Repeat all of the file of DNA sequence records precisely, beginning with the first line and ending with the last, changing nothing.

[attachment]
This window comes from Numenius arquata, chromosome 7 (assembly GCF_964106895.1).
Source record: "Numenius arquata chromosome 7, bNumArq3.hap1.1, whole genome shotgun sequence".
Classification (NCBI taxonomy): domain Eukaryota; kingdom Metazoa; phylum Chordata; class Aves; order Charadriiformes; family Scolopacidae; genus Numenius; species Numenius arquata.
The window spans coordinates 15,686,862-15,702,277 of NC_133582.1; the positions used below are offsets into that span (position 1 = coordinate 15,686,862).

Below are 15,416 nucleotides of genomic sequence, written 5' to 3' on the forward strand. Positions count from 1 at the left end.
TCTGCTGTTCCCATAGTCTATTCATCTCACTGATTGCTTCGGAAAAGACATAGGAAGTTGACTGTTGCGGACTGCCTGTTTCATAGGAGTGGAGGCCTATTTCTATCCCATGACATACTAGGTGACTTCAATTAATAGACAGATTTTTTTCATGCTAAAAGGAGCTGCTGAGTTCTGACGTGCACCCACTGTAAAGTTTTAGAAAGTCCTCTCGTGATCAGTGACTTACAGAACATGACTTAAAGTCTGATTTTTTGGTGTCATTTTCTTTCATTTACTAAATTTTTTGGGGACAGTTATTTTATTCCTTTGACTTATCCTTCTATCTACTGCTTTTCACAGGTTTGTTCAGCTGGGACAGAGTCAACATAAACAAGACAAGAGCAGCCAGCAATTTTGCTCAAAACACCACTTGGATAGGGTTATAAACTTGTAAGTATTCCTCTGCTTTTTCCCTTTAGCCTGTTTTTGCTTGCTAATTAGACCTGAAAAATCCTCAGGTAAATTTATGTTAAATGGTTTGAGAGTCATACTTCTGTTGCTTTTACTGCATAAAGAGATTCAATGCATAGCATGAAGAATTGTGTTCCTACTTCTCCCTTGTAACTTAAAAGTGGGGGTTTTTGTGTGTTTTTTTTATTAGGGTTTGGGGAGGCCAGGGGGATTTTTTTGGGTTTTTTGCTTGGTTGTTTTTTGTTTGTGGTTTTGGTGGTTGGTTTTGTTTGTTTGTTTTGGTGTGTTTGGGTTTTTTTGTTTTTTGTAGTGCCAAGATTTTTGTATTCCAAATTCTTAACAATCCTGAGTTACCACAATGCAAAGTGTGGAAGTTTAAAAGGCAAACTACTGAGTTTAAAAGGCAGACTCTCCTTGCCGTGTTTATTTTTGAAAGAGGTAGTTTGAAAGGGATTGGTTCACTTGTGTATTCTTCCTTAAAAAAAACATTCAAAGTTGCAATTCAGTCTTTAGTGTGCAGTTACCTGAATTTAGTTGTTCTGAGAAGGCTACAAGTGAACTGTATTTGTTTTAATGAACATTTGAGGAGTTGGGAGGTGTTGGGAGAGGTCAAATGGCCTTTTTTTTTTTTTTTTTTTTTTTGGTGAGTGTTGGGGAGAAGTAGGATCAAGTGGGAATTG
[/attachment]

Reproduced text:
This window comes from Numenius arquata, chromosome 7 (assembly GCF_964106895.1).
Source record: "Numenius arquata chromosome 7, bNumArq3.hap1.1, whole genome shotgun sequence".
Classification (NCBI taxonomy): domain Eukaryota; kingdom Metazoa; phylum Chordata; class Aves; order Charadriiformes; family Scolopacidae; genus Numenius; species Numenius arquata.
The window spans coordinates 15,686,862-15,702,277 of NC_133582.1; the positions used below are offsets into that span (position 1 = coordinate 15,686,862).

Below are 15,416 nucleotides of genomic sequence, written 5' to 3' on the forward strand. Positions count from 1 at the left end.
TCTGCTGTTCCCATAGTCTATTCATCTCACTGATTGCTTCGGAAAAGACATAGGAAGTTGACTGTTGCGGACTGCCTGTTTCATAGGAGTGGAGGCCTATTTCTATCCCATGACATACTAGGTGACTTCAATTAATAGACAGATTTTTTTCATGCTAAAAGGAGCTGCTGAGTTCTGACGTGCACCCACTGTAAAGTTTTAGAAAGTCCTCTCGTGATCAGTGACTTACAGAACATGACTTAAAGTCTGATTTTTTGGTGTCATTTTCTTTCATTTACTAAATTTTTTGGGGACAGTTATTTTATTCCTTTGACTTATCCTTCTATCTACTGCTTTTCACAGGTTTGTTCAGCTGGGACAGAGTCAACATAAACAAGACAAGAGCAGCCAGCAATTTTGCTCAAAACACCACTTGGATAGGGTTATAAACTTGTAAGTATTCCTCTGCTTTTTCCCTTTAGCCTGTTTTTGCTTGCTAATTAGACCTGAAAAATCCTCAGGTAAATTTATGTTAAATGGTTTGAGAGTCATACTTCTGTTGCTTTTACTGCATAAAGAGATTCAATGCATAGCATGAAGAATTGTGTTCCTACTTCTCCCTTGTAACTTAAAAGTGGGGGTTTTTGTGTGTTTTTTTTATTAGGGTTTGGGGAGGCCAGGGGGATTTTTTTGGGTTTTTTGCTTGGTTGTTTTTTGTTTGTGGTTTTGGTGGTTGGTTTTGTTTGTTTGTTTTGGTGTGTTTGGGTTTTTTTGTTTTTTGTAGTGCCAAGATTTTTGTATTCCAAATTCTTAACAATCCTGAGTTACCACAATGCAAAGTGTGGAAGTTTAAAAGGCAAACTACTGAGTTTAAAAGGCAGACTCTCCTTGCCGTGTTTATTTTTGAAAGAGGTAGTTTGAAAGGGATTGGTTCACTTGTGTATTCTTCCTTAAAAAAAACATTCAAAGTTGCAATTCAGTCTTTAGTGTGCAGTTACCTGAATTTAGTTGTTCTGAGAAGGCTACAAGTGAACTGTATTTGTTTTAATGAACATTTGAGGAGTTGGGAGGTGTTGGGAGAGGTCAAATGGCCTTTTTTTTTTTTTTTTTTTTTTTGGTGAGTGTTGGGGAGAAGTAGGATCAAGTGGGAATTG